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Netflix's 'Disjointed' Goes to Pot Without Taking You Higher
August 23, 2017  | By Ed Bark  | 1 comment
 

Netflix is taking something of a Bill Clinton-esque approach to its first pot comedy, Disjointed.

Reviewers can’t inhale anything close to the entire first season due to the streaming giant’s unusual rollout of only Episodes 1, 3, 8 and 9 before all 20 half-hours of Season One are dealt to the public at large on Friday, Aug. 25th. “We are only sharing select episodes at this time,” a Netflix publicist confirmed.

Not that any TV critic, even in a highly altered state, would be game to endure the whole thing before rendering a verdict on this wobbly vehicle for the estimable Kathy Bates. She’s taking a break from the next cycle of FX’s American Horror Story to play the longtime proprietor of a Los Angeles medical marijuana dispensary called Ruth’s Alternative Caring.

This is Bates’ inaugural starring role in a laugh track-spiked, studio audience-incubated sitcom, which aren’t all that uncommon on Netflix anymore. Revivals of One Day At A Time and Full House (as Fuller House) are likewise equipped, as is Ashton Kutcher’s The Ranch. And it’s the only form that co-executive producer Chuck Lorre has ever known -- at least until CBS’ Young Sheldon, a spinoff of Lorre’s The Big Bang Theory, arrives as an un-juiced “single-cam” comedy this fall.

(For the record, Lorre is still a “nervous wreck” without a studio audience net under him for Young Sheldon, he told TV critics earlier this month. “It’s an entirely different animal . . . a wholly different way to tell a story.”)

Lorre otherwise has deployed his old pal and multi-cam master James Burrows to direct the pilot episode of Disjointed. Burrows arguably could squeeze a guffaw out of George Will. But alas, he also is A-OK with dated audience whooping and applauding when Bates is first glimpsed as Ruth Whitefeather Feldman. Her hair is long and scraggly, and her outfits remain ‘60s earth motherly.

Ruth also is a prototypically rigid mom at odds with entrepreneurial son, Travis (Aaron Moten).

“You’re not old and out of touch. You’re just old and mean,” he tells her in Episode 3.

Travis sees the state’s impending legalization of marijuana as a great way to expand the family business beyond pharmaceutical grass and “heal-ping,” as she puts it. Absolutely, positively not, Ruth retorts. Which of course means she’ll gradually relent, with remedial hugs generating audience “awwwws.” Gag.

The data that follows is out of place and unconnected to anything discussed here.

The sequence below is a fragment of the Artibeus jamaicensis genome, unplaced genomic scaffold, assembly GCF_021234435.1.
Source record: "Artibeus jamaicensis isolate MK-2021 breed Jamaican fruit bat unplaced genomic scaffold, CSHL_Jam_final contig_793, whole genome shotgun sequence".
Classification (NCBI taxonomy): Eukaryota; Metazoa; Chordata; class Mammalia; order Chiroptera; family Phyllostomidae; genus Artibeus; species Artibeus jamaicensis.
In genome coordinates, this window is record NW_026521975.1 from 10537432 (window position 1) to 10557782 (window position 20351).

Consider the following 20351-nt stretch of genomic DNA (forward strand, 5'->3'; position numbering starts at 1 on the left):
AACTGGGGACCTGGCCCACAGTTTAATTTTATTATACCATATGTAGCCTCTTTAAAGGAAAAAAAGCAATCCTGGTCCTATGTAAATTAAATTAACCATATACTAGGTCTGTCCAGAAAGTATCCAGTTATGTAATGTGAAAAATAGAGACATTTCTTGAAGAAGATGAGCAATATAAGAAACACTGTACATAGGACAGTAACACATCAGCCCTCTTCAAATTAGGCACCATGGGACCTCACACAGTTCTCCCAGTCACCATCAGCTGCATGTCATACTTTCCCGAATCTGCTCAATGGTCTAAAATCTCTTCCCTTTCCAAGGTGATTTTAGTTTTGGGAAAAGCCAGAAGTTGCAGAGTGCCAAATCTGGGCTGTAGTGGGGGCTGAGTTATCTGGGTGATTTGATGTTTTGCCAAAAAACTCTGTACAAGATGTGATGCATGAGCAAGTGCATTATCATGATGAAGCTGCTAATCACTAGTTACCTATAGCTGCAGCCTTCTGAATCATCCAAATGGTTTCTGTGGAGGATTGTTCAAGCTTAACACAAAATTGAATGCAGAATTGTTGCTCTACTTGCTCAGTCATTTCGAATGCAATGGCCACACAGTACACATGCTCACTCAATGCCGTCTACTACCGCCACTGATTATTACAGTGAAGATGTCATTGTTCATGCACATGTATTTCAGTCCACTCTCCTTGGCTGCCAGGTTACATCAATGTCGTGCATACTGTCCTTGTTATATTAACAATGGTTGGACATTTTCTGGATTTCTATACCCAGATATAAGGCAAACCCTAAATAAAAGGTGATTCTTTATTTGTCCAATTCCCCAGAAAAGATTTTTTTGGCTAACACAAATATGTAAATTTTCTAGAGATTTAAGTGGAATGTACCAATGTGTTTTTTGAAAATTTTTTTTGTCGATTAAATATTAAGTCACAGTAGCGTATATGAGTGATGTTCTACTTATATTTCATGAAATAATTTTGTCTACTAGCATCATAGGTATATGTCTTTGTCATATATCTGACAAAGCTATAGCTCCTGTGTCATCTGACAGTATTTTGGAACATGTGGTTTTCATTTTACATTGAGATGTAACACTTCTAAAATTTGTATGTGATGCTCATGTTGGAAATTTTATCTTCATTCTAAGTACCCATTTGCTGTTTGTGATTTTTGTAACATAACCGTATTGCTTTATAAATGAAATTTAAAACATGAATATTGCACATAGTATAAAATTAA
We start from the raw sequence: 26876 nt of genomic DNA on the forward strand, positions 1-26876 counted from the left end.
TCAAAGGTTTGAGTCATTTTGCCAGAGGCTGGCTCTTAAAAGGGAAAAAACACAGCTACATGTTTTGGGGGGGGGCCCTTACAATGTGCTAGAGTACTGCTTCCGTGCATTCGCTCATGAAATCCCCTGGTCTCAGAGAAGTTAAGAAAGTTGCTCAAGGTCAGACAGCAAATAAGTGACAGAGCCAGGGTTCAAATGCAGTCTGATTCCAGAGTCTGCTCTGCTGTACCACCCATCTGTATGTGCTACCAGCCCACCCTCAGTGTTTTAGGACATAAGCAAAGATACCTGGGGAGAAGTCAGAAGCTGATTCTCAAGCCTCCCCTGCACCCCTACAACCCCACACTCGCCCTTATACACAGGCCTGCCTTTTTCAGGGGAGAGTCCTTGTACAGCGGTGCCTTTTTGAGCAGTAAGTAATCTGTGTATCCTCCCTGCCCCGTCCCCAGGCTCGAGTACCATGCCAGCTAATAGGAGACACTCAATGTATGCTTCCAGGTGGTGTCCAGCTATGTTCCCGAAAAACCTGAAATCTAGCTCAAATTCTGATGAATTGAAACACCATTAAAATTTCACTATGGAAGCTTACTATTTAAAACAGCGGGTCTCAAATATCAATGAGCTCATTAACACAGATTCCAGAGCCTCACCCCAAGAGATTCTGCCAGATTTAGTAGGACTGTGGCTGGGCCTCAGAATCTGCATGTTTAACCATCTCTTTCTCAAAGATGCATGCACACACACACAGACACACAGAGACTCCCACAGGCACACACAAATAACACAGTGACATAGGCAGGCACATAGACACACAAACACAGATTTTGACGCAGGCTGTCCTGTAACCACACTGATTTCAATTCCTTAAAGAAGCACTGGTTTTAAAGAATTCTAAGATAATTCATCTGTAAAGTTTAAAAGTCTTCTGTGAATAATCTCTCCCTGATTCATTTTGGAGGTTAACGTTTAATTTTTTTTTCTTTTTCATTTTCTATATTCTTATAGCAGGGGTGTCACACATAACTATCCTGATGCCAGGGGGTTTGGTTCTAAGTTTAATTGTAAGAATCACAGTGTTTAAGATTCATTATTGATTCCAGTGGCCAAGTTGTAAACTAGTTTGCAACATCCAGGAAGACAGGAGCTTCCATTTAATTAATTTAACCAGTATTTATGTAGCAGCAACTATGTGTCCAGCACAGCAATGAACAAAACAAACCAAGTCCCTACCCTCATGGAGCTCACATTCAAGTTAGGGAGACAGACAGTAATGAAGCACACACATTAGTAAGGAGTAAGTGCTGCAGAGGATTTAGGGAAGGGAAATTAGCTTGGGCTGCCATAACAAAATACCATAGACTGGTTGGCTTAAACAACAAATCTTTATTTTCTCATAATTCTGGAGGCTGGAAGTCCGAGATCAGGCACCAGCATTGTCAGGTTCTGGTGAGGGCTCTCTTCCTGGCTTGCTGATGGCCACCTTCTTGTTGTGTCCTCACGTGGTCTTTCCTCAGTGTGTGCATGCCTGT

Ruth’s ex-husband and Travis’ father is a so far unseen former member of the Black Panther Party. This makes for a diverse cast of store employees. Jenny (Elizabeth Ho) describes herself as “your tokin’ Asian” while Carter (Tone Bell) is an African-American security guard struggling to recover from three tours in Iraq. Add Pete (Dougie Baldwin) as a blissed-out white kid in charge of perfecting new strains of marijuana and Olivia (Elizabeth Alderfer) as a comparatively grounded Anglo woman with designs on Travis.

Disjointed occasionally throws off its sitcom-y shackles with some imaginative animation sequences and out-of-body musical interludes. Mostly less effective is a series of pop-up commercials for other marijuana companies. In the first episode, Coors beer voice-over spokesman Sam Elliott (who’s also a regular on The Ranch) narrates a forced spot for “Kush, the Banquet Weed.” And in Episode 3, a spot featuring a dancing grass container and pack of matches prompts an on-camera spokesman to add, “Gee, I’d like to f**k those two.” WTF?!

Bates’ Ruth occasionally is on much better footing. When Travis spots a photo of mom and a younger Jimmy Carter, she deadpans, “That guy loved three things -- weed, peanuts and failure.”

Disjointed also is clearly intent on making breakout characters of the recurring Dank and Dabby (Chris Redd, Betsy Sodaro), a super-stoner duo with a youtube show where Travis cuts a sponsorship deal in return for free weed for the hosts. A webcast spotlighting the best of Dank and Dabby’s coughing fits can be convulsively funny. But the show also errs in force-feeding the pair’s utter dysfunction.

Post Traumatic Stress Disorder on the other hand is nothing to joke about -- and Disjointed certainly doesn’t do that. But security guard Carter’s laugh track-silencing inner demons -- “I feel guilty just being alive” -- tend to seem as though they’re from another show entirely. One minute he’s painfully morose, the next minute Dabby is lusting after Travis’ new girlfriend by proposing that their “tits” get together for a “little play date.”

Based on the limited evidence provided by Netflix, Disjointed is also discombobulated and too often dim-witted. There’s some cleverness amid its clutter. But Bates was better served as the bearded lady in American Horror Story: Freak Show. She’s out of sorts in this particular oddity, both as a nurturer and a taskmaster tossing off tart one-liners. Don’t expect much of a buzz.

 
 
 
 
 
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1 Comments
 
 
Bruce Madison
I watched the first episode of this series. Barely. It was just horrible, with lame and dated pot jokes and the most irritating laugh track I've ever heard. The characters could not have been more one dimensional. I wonder why Kathy Bates lent her formidable talents to this drek.
Aug 28, 2017   |  Reply
 
You should try watching more of the show!!!
Sep 1, 2017
 
 
 
 
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